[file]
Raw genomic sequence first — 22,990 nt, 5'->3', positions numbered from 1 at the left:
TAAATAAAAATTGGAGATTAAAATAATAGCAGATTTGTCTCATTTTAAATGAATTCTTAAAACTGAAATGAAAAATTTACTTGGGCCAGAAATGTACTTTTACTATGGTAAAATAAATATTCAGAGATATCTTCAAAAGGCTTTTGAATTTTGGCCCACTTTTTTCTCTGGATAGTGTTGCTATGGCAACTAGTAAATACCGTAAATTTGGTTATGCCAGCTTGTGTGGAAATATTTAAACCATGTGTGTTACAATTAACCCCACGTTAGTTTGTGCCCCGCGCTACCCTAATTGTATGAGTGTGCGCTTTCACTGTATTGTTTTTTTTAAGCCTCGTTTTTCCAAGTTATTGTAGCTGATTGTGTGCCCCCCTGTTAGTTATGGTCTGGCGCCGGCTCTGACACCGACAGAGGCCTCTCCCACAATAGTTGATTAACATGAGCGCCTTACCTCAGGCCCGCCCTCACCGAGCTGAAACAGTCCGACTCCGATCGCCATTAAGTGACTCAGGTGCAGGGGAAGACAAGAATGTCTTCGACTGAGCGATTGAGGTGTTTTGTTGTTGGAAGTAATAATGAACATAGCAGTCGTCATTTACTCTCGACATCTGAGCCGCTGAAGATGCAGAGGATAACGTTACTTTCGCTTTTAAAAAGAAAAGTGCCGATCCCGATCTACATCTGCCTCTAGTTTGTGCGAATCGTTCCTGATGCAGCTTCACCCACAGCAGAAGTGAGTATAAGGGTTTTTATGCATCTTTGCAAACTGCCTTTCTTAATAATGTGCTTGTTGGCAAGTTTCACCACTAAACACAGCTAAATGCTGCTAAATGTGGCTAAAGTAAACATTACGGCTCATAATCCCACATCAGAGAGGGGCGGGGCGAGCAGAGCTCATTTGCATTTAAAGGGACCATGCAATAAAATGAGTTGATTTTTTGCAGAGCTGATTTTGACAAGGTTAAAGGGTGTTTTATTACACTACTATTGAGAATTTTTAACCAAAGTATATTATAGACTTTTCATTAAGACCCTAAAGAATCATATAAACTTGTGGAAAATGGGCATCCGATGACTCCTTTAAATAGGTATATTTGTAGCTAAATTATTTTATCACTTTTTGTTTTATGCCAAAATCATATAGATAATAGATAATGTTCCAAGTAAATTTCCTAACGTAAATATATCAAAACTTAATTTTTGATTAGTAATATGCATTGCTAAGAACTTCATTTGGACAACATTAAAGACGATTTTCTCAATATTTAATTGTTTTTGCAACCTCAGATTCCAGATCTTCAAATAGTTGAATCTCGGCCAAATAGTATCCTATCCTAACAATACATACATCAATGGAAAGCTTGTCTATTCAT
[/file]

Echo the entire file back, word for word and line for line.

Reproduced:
Raw genomic sequence first — 22,990 nt, 5'->3', positions numbered from 1 at the left:
TAAATAAAAATTGGAGATTAAAATAATAGCAGATTTGTCTCATTTTAAATGAATTCTTAAAACTGAAATGAAAAATTTACTTGGGCCAGAAATGTACTTTTACTATGGTAAAATAAATATTCAGAGATATCTTCAAAAGGCTTTTGAATTTTGGCCCACTTTTTTCTCTGGATAGTGTTGCTATGGCAACTAGTAAATACCGTAAATTTGGTTATGCCAGCTTGTGTGGAAATATTTAAACCATGTGTGTTACAATTAACCCCACGTTAGTTTGTGCCCCGCGCTACCCTAATTGTATGAGTGTGCGCTTTCACTGTATTGTTTTTTTTAAGCCTCGTTTTTCCAAGTTATTGTAGCTGATTGTGTGCCCCCCTGTTAGTTATGGTCTGGCGCCGGCTCTGACACCGACAGAGGCCTCTCCCACAATAGTTGATTAACATGAGCGCCTTACCTCAGGCCCGCCCTCACCGAGCTGAAACAGTCCGACTCCGATCGCCATTAAGTGACTCAGGTGCAGGGGAAGACAAGAATGTCTTCGACTGAGCGATTGAGGTGTTTTGTTGTTGGAAGTAATAATGAACATAGCAGTCGTCATTTACTCTCGACATCTGAGCCGCTGAAGATGCAGAGGATAACGTTACTTTCGCTTTTAAAAAGAAAAGTGCCGATCCCGATCTACATCTGCCTCTAGTTTGTGCGAATCGTTCCTGATGCAGCTTCACCCACAGCAGAAGTGAGTATAAGGGTTTTTATGCATCTTTGCAAACTGCCTTTCTTAATAATGTGCTTGTTGGCAAGTTTCACCACTAAACACAGCTAAATGCTGCTAAATGTGGCTAAAGTAAACATTACGGCTCATAATCCCACATCAGAGAGGGGCGGGGCGAGCAGAGCTCATTTGCATTTAAAGGGACCATGCAATAAAATGAGTTGATTTTTTGCAGAGCTGATTTTGACAAGGTTAAAGGGTGTTTTATTACACTACTATTGAGAATTTTTAACCAAAGTATATTATAGACTTTTCATTAAGACCCTAAAGAATCATATAAACTTGTGGAAAATGGGCATCCGATGACTCCTTTAAATAGGTATATTTGTAGCTAAATTATTTTATCACTTTTTGTTTTATGCCAAAATCATATAGATAATAGATAATGTTCCAAGTAAATTTCCTAACGTAAATATATCAAAACTTAATTTTTGATTAGTAATATGCATTGCTAAGAACTTCATTTGGACAACATTAAAGACGATTTTCTCAATATTTAATTGTTTTTGCAACCTCAGATTCCAGATCTTCAAATAGTTGAATCTCGGCCAAATAGTATCCTATCCTAACAATACATACATCAATGGAAAGCTTGTCTATTCAT